Fact Check: Exercise And Diet Do NOT Cure Type 1 Diabetes

Fact Check

  • by: Alexis Tereszcuk
Fact Check: Exercise And Diet Do NOT Cure Type 1 Diabetes No Cure

Can exercise and diet cure Type I diabetes? No, that's not true: At the time of this writing, there is no known cure for diabetes, medical experts told Lead Stories. The Centers for Disease Control and Prevention, and the Mayo Clinic both state that there is no cure for the disease as of April 2024.

The claim appeared in a video (archived here) where it was published Facebook April 20, 2024, under the title "Conquer Diabetes type I & II." It opened with controversial naturopath Barbara O'Neill saying:

Diabetes one is really severe diabetes where the cells are damaged in the pancreas and unable to make insulin. Diabetes two is really a lifestyle disease where the pancreas has just been overworked by a high carbohydrate high sugar diet. But the same guidelines will heal both.

This is what the post looked like on Facebook at the time of writing:

Screen Shot 2024-04-22 at 1.43.39 PM.png

(Source: Facebook screenshot taken on Mon Apr 22 20:14:01 2024 UTC)

O'Neill claims at 5:41 in the video that a man she knows "conquered" his diabetes:

Dan was diagnosed with type one diabetes and he conquered his diabetes.

She claimed he did so by exercising and changing his diet to one that is a very low carbohydrate diet with nuts, seeds, salads and water with salt and broth, among other things.

I can't say that will happen in every case but I have seen it happen every times so you know what I say, just give it your best.

"At this time, there is no known cure for diabetes," Melissa Prest (archived here), a Chicago-based registered dietician nutritionist and spokesperson for the Academy of Nutrition and Dietetics (archived here), a trade organization, told Lead Stories in an email received on April 22, 2024. She explained more about treatment of diabetes:

There are a variety of health conditions that cause an elevation in your blood sugar. Examples of these would be gestational diabetes, type 1 and type 2 diabetes, and prediabetes. Diet and lifestyle changes are always a part of the treatment plan for these conditions because they help people lower their blood sugar. Depending on the type of health condition, like prediabetes, diet and lifestyle changes allow people to manage their glucose without needing to take medication. For those conditions that require medication, like type 1 diabetes, medication will likely always be a part of the treatment plan along with diet and lifestyle strategies to keep blood glucose in a good range.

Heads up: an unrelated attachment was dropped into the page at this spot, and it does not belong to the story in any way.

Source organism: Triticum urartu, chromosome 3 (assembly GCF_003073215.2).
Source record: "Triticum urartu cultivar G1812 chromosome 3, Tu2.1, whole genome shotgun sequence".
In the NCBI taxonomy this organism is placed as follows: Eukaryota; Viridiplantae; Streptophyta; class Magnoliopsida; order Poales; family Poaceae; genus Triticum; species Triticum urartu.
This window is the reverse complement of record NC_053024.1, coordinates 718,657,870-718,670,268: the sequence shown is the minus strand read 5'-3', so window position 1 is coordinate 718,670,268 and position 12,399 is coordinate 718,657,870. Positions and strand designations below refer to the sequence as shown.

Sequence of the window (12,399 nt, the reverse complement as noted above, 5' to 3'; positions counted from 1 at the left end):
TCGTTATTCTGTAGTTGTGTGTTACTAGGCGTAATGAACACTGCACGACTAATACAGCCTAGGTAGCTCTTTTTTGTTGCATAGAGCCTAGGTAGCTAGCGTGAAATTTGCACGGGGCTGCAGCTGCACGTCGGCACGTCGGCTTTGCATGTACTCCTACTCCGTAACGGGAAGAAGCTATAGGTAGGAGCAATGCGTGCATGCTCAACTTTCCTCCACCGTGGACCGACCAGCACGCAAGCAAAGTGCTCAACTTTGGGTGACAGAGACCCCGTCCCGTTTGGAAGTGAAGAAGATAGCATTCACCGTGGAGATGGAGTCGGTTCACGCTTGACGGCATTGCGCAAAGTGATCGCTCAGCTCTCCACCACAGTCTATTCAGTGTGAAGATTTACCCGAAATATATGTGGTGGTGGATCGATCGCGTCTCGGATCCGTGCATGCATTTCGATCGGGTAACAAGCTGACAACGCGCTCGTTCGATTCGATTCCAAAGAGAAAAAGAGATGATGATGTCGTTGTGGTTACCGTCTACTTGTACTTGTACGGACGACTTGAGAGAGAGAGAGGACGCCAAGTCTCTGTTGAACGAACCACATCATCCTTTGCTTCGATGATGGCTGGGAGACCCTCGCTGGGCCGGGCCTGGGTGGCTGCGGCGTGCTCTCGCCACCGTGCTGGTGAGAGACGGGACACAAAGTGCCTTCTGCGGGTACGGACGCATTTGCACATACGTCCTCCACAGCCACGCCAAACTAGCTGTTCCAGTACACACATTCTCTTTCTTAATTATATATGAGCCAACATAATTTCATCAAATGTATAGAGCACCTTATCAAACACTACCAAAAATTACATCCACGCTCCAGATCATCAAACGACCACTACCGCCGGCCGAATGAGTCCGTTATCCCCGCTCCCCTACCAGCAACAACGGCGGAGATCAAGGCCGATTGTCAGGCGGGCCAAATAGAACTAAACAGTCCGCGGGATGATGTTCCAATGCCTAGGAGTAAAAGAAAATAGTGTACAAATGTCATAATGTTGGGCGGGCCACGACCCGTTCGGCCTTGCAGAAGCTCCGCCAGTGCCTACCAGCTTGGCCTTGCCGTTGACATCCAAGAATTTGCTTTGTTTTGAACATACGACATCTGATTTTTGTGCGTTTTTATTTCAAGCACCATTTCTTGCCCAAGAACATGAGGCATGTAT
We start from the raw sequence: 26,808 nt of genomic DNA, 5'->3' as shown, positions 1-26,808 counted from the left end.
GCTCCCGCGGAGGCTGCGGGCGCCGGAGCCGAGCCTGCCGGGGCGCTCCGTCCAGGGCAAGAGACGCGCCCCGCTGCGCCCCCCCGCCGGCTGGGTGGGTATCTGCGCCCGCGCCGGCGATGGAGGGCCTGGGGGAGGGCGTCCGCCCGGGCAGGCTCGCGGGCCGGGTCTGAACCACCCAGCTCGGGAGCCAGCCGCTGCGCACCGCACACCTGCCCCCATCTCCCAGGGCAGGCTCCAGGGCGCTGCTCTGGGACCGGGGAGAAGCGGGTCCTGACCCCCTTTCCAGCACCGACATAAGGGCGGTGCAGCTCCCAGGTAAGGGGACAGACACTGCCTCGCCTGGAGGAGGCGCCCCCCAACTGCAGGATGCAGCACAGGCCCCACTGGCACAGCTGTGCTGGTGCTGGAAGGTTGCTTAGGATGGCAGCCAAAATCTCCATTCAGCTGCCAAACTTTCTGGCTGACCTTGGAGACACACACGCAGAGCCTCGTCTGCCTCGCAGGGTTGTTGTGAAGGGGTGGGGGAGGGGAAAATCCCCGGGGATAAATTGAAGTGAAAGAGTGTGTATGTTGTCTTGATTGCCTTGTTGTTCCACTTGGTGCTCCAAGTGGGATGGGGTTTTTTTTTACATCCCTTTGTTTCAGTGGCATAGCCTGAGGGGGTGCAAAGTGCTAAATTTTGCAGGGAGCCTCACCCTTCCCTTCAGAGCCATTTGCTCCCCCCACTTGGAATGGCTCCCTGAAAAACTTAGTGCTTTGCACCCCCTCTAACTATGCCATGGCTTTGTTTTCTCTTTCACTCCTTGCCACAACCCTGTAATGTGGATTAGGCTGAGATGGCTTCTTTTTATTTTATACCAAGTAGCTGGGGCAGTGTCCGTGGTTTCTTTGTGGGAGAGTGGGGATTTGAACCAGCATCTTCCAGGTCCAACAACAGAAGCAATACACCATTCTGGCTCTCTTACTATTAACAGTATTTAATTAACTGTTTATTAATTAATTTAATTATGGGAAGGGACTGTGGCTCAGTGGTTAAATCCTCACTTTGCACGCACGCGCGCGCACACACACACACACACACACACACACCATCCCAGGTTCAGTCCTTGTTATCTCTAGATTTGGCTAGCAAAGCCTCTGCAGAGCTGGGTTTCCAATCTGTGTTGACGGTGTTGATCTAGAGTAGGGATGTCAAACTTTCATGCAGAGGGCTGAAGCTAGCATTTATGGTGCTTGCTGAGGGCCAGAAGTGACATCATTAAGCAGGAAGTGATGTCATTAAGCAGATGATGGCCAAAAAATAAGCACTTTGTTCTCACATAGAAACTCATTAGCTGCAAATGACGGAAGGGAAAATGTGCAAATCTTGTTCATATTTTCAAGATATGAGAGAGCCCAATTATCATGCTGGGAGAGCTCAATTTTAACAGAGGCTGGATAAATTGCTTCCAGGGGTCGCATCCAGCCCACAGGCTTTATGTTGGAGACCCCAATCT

The president of the National Kidney Foundation (archived here), Sylvia Rosas (archived here), responded to an inquiry from Lead Stories about the claim. Asked if diabetes can be cured by exercise and diet, she said via email on April 22, 2024:

There is currently no treatment to "cure" diabetes but there are several interventions including lifestyle factors that may help control blood sugar levels as well as control complications in the future. Lifestyle factors like exercise, the recommended 150 min/week, weight control, to quit smoking and a healthy diet are recommended for all patients with diabetes. A healthy diet recognizes the patients' food preference and makes an emphasis on portion sizes.

Rosas recommended the Mediterranean diet, DASH (Dietary Approaches to Stop Hypertension) diet, vegetarian diet, or low-carb diet for patients living with diabetes and said, "While lifestyle factors are important, they are frequently not enough to maintain adequate glycemic control. Depending on type of diabetes (1 vs. 2) other medications could be added to improve glucose control if not at goal."

Cecilia Low Wang (archived here), an endocrinologist and Director of the Glucose Management Team at UCHealth University of Colorado Hospital (archived here), told Lead Stories via email on April 22, 2024, that there is not a cure for either Type 1 or Type 2 diabetes: